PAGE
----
Publisher: Lamentations of the Flame Princess
Marketplace: Amazon, Lamentations of the Flame Princess, DriveThruRPG
Engine: B/X OSR
Lamentations of the Flame Princess: Rules and Magic is the core rulebook to Lamentations of the Flame Princess, and I shall use the terms pretty much interchangeably or LotFP.
LotFP was the first retroclone I read when I decided to get to know the OSR about a year and a half ago. I was taken with how it cleaned up B/X Dungeons & Dragons, and put its own twist on it. I've held off on reviewing it all this time because I did not have a physical copy, and when talking abut LotFP that is important for reasons we will discuss below. Now I finally do, and can give the whole picture.
Lamentations of the Flame Princess starts with B/X Dungeons & Dragons and makes a lot of simple quality of life changes to it. It uses ascending AC and a Base Attack Bonus. It replaces the Thief with a Specialist class that measures skills on a number of pips on a D6, with a PC needing to roll equal or under, with some additional skills beyond the standard Thief skills; PCs get points to distribute.
It gives PCs a chance at knowing a language they encounter. PCs are capable of talking or crawling at 0hp, are unconscious and bleeding at - 1hp, and dead at - 4. Inventory is handled with slots. NPC Reaction rolls and encounter procedures are a bit streamlined. Clerics get spells at 1st level, but Turn Undead is now a spell. It includes D&D3e-style ability damage mechanics.
Beyond these simple tweaks, LotFP adds in some changes that make characters feel more specialized and competent. It also includes rules for Naval Combat, seafaring, buying property, investment, and firearms that are decidedly unique to LotFP.
Rather than assume a 14th century level of technology, LotFP assumes something close to the early 17th century. Many of its supplements draw on the Hundred Year's War for a backdrop.
What really sets Lamentations of The Flame Princess apart, however, is a design aesthetic that is found through all of The LofTP line; it is dark, gory, and full of body horror and the most grotesque fairy-tale style of villainy imaginable. From baby-eating witches in Frostbitten and Mutilated, to feeding Protestants and Spaniards to acidic ooze monsters in The God that Crawls, to making statuary out of dead children and encountering a god that is eternally being eaten alive by giant insects in Better than Any Man. Lamentation of the Flame Princess takes D&D into its darkest, most apocalyptic places.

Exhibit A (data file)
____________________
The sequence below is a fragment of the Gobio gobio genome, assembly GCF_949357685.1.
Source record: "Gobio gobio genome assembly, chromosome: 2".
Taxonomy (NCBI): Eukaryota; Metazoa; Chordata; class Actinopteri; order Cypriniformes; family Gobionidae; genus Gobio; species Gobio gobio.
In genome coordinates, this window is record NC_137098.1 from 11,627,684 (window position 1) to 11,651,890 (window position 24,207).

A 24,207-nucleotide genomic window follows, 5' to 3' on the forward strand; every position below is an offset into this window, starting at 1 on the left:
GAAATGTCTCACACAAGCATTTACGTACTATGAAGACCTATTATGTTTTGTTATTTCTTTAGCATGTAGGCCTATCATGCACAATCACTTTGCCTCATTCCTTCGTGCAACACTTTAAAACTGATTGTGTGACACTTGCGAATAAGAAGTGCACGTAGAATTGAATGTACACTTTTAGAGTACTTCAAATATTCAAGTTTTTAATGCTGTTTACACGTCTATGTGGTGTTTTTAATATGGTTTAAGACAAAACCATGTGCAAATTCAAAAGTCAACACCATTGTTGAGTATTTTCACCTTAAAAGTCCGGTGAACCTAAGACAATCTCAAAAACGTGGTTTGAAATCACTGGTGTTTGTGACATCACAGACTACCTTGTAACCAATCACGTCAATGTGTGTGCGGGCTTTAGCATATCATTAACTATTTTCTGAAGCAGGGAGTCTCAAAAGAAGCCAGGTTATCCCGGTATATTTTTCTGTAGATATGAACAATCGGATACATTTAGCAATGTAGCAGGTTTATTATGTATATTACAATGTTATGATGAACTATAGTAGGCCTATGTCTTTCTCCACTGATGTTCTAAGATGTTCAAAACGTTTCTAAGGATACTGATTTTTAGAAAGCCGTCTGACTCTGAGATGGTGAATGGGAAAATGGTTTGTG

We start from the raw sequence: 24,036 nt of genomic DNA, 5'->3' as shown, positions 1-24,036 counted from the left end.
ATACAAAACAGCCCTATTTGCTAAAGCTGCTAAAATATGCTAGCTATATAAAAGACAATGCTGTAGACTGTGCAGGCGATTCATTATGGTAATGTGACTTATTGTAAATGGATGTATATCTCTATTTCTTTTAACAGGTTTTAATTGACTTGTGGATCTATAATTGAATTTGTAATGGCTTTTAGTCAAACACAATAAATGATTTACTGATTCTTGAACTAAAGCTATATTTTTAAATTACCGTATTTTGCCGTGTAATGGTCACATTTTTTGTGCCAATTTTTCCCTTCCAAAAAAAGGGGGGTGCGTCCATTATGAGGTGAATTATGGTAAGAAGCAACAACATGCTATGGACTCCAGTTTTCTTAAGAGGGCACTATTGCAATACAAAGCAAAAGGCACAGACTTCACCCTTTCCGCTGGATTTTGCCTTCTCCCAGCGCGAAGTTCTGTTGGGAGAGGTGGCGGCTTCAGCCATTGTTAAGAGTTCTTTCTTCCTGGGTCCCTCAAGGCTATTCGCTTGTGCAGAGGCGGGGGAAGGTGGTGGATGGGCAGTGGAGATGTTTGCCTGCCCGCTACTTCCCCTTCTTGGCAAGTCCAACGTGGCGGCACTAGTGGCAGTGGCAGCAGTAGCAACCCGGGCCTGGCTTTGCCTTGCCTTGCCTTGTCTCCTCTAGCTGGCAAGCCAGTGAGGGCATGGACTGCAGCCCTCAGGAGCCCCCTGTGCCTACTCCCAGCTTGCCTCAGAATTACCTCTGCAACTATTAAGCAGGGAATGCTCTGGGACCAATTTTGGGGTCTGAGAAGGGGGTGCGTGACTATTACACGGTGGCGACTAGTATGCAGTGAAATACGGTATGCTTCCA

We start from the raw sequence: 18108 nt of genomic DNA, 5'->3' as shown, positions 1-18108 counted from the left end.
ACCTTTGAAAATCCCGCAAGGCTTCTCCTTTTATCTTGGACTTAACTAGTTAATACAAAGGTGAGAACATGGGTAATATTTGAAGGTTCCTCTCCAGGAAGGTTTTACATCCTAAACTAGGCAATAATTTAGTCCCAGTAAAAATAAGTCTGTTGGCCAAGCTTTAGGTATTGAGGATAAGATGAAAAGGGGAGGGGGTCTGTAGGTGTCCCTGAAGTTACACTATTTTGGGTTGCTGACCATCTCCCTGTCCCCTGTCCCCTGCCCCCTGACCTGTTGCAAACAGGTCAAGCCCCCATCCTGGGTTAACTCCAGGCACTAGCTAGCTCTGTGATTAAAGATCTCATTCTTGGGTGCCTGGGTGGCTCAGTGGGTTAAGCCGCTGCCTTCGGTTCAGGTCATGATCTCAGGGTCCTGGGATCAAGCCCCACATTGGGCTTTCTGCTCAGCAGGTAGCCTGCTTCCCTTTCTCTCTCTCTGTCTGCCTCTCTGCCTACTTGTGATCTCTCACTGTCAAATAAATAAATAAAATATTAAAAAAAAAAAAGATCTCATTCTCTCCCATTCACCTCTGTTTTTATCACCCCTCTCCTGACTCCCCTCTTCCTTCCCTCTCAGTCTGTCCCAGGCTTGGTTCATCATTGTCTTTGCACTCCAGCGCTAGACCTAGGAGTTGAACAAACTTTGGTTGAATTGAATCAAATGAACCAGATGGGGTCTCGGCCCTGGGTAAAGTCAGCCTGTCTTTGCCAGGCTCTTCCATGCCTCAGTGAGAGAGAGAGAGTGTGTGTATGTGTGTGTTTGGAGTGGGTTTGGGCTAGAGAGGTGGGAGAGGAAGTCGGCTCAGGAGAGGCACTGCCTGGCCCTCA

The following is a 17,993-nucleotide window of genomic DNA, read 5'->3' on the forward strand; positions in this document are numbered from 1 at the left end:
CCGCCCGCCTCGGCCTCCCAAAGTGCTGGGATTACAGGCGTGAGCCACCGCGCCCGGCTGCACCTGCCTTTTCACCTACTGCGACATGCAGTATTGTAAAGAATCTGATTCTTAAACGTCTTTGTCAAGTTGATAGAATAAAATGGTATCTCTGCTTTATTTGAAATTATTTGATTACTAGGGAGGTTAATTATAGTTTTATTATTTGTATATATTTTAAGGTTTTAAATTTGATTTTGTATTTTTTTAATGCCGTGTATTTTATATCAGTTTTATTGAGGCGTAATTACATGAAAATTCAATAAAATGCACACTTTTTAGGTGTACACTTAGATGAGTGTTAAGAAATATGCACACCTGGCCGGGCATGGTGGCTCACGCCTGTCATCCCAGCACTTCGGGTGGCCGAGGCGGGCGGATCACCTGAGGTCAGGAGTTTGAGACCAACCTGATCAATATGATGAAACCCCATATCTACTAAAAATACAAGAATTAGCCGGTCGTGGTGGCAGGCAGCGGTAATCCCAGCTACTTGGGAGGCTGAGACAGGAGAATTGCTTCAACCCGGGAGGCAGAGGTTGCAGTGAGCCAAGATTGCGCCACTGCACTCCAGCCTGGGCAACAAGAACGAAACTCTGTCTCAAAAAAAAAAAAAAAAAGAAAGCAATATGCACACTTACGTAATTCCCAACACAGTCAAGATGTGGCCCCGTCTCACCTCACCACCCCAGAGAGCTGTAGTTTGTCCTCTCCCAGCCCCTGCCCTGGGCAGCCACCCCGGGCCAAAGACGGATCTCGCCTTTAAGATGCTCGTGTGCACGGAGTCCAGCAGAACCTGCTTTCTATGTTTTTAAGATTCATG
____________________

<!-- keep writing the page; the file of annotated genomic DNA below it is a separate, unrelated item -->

|"Oderus Urungus (GWAR)" by Nirazilla |
is licensed under CC BY-ND 2.0
And another part of that aesthetic is quality. The quality of writing that comes out of Lamentations of the Flame Princess is set at a very high bar. Shock for shock's sake is not enough: there needs to be cleverness in there, too. And well articulated. I am in particularly fond of the materials LotFP has published by Zak Sabbath and Jobe Bittman.
What I Loved
The physical book of Lamentations of the Flame Princess: Rules and Magic is absolutely gorgeous. It is in a trade paperback size, hard-bound with stitched spines and glossy paper. The paper backings of the covers are covered in tables to avoid wasting space, making reference extremely easy. Offering high quality products like this makes me want to collect. And makes me enjoy browsing the book.
|"Broodmother Skyfortress" |
Cover Art by Ian MacLean
©2016 Lamentations of the Flame Princess
Lamentations of the Flame Princess is one of the few B/X Clones where the writer has tweaked the actual underlying math. Unarmored characters in LotFP have an AC of 12. Fighters are the only characters whose Base Attack goes above +1. Specialists who choose to have only the skills a D&D thief would are slightly more competent at 1st level, but miss out on some new options.
These choices adjust the game experience in a number of ways. Fighters feel more skillful and more dangerous. Specialists do not feel like a juvenile pickpocket in over their fool heads. Lightly-armored characters in an age of firearms feel like something other than paper dolls.
Low level play doesn't feel like a slog to get to the point where your character can actually accomplish something.
But at the same time, a monster with 3 or 4 Hit Dice is a nightmare that will grind through low- or even mid-level PCs posthaste if they stand and fight. An AC of 15 or so makes a monster seem invulnerable to everyone but a Fighter. Lamentations of the Flame Princess is the game that made the tentpole adventure a core part of the experience: just one or two monsters is enough to make an adventure feel terrifying and lethal.
The Art in Lamentations of the Flame Princess is also very high quality and evocative. There is no piece in that book that I would say is poorly drawn or that doesn't add something to the book. It is also there to establish the feel of the game: The art is gory, twisted, sometimes overtly sexual, and often bizarre. You get a pretty solid idea of what kind of strange and disturbing things LotFP brings to the table. You do need to be able to handle shock: the game is not for children of any age, and comes with a warning label on the cover for a reason.
|"Frostbitten and Mutilated Cover" by Zak Smith|
©2018 Lamentations of the Flame Princess
Lamentations of the Flame Princess boasts some of the most legendary and well-written modules ever created for an OSR game. They are definitely in stiff competition with Goodman Games' Dungeon Crawl Classics for some of the most readable material out there; although they definitely appeal to different tastes. Like DCC as well, no adventure makes the PCs feel like they are not a part of something big, although in some cases, the PCs in Lamentations' feel like poor doomed witnesses to The End, while DCC makes every character feel like an unlikely hero doing epic things.
Some of the games written for LotFP worth an immediate mention to my mind are:
- Frostbitten and Mutilated
- Blood in the Chocolate